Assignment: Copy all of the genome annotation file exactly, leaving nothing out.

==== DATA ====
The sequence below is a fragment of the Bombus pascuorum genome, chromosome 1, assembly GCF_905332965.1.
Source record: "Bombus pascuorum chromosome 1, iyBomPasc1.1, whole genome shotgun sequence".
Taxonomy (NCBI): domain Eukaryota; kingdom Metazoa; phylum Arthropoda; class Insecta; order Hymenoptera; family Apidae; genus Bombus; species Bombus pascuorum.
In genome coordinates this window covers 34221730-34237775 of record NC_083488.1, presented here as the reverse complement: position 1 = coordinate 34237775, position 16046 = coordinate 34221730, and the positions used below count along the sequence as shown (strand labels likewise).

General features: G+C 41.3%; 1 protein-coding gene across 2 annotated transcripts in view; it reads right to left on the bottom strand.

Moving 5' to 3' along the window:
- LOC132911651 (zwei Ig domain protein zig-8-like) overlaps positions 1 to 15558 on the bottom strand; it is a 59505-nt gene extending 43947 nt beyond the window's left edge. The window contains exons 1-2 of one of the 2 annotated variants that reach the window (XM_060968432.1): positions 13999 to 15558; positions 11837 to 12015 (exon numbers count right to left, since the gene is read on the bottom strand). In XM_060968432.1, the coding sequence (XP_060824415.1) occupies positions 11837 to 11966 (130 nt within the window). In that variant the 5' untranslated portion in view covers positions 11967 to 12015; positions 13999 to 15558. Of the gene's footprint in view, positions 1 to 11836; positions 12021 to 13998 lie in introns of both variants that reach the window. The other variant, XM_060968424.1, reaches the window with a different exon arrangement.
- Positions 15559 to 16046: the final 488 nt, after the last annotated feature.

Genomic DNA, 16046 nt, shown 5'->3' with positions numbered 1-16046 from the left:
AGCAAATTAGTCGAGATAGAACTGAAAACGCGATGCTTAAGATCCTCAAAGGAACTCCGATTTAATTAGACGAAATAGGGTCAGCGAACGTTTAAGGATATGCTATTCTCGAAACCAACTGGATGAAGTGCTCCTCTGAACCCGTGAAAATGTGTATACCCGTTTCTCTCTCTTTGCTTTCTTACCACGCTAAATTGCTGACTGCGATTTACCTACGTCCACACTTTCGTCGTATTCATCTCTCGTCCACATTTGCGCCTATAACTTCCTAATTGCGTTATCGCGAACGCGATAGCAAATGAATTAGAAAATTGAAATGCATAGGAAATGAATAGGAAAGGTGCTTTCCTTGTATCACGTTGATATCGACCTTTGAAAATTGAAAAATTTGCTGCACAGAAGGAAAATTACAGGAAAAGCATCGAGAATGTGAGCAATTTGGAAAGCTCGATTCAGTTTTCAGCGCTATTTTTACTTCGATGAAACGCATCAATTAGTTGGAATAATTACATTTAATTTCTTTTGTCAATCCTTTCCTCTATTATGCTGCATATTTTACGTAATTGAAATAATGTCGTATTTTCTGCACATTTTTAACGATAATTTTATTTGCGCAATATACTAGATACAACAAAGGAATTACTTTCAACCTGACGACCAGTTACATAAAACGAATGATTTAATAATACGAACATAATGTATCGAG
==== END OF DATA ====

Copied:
The sequence below is a fragment of the Bombus pascuorum genome, chromosome 1, assembly GCF_905332965.1.
Source record: "Bombus pascuorum chromosome 1, iyBomPasc1.1, whole genome shotgun sequence".
Taxonomy (NCBI): domain Eukaryota; kingdom Metazoa; phylum Arthropoda; class Insecta; order Hymenoptera; family Apidae; genus Bombus; species Bombus pascuorum.
In genome coordinates this window covers 34221730-34237775 of record NC_083488.1, presented here as the reverse complement: position 1 = coordinate 34237775, position 16046 = coordinate 34221730, and the positions used below count along the sequence as shown (strand labels likewise).

General features: G+C 41.3%; 1 protein-coding gene across 2 annotated transcripts in view; it reads right to left on the bottom strand.

Moving 5' to 3' along the window:
- LOC132911651 (zwei Ig domain protein zig-8-like) overlaps positions 1 to 15558 on the bottom strand; it is a 59505-nt gene extending 43947 nt beyond the window's left edge. The window contains exons 1-2 of one of the 2 annotated variants that reach the window (XM_060968432.1): positions 13999 to 15558; positions 11837 to 12015 (exon numbers count right to left, since the gene is read on the bottom strand). In XM_060968432.1, the coding sequence (XP_060824415.1) occupies positions 11837 to 11966 (130 nt within the window). In that variant the 5' untranslated portion in view covers positions 11967 to 12015; positions 13999 to 15558. Of the gene's footprint in view, positions 1 to 11836; positions 12021 to 13998 lie in introns of both variants that reach the window. The other variant, XM_060968424.1, reaches the window with a different exon arrangement.
- Positions 15559 to 16046: the final 488 nt, after the last annotated feature.

Genomic DNA, 16046 nt, shown 5'->3' with positions numbered 1-16046 from the left:
AGCAAATTAGTCGAGATAGAACTGAAAACGCGATGCTTAAGATCCTCAAAGGAACTCCGATTTAATTAGACGAAATAGGGTCAGCGAACGTTTAAGGATATGCTATTCTCGAAACCAACTGGATGAAGTGCTCCTCTGAACCCGTGAAAATGTGTATACCCGTTTCTCTCTCTTTGCTTTCTTACCACGCTAAATTGCTGACTGCGATTTACCTACGTCCACACTTTCGTCGTATTCATCTCTCGTCCACATTTGCGCCTATAACTTCCTAATTGCGTTATCGCGAACGCGATAGCAAATGAATTAGAAAATTGAAATGCATAGGAAATGAATAGGAAAGGTGCTTTCCTTGTATCACGTTGATATCGACCTTTGAAAATTGAAAAATTTGCTGCACAGAAGGAAAATTACAGGAAAAGCATCGAGAATGTGAGCAATTTGGAAAGCTCGATTCAGTTTTCAGCGCTATTTTTACTTCGATGAAACGCATCAATTAGTTGGAATAATTACATTTAATTTCTTTTGTCAATCCTTTCCTCTATTATGCTGCATATTTTACGTAATTGAAATAATGTCGTATTTTCTGCACATTTTTAACGATAATTTTATTTGCGCAATATACTAGATACAACAAAGGAATTACTTTCAACCTGACGACCAGTTACATAAAACGAATGATTTAATAATACGAACATAATGTATCGAG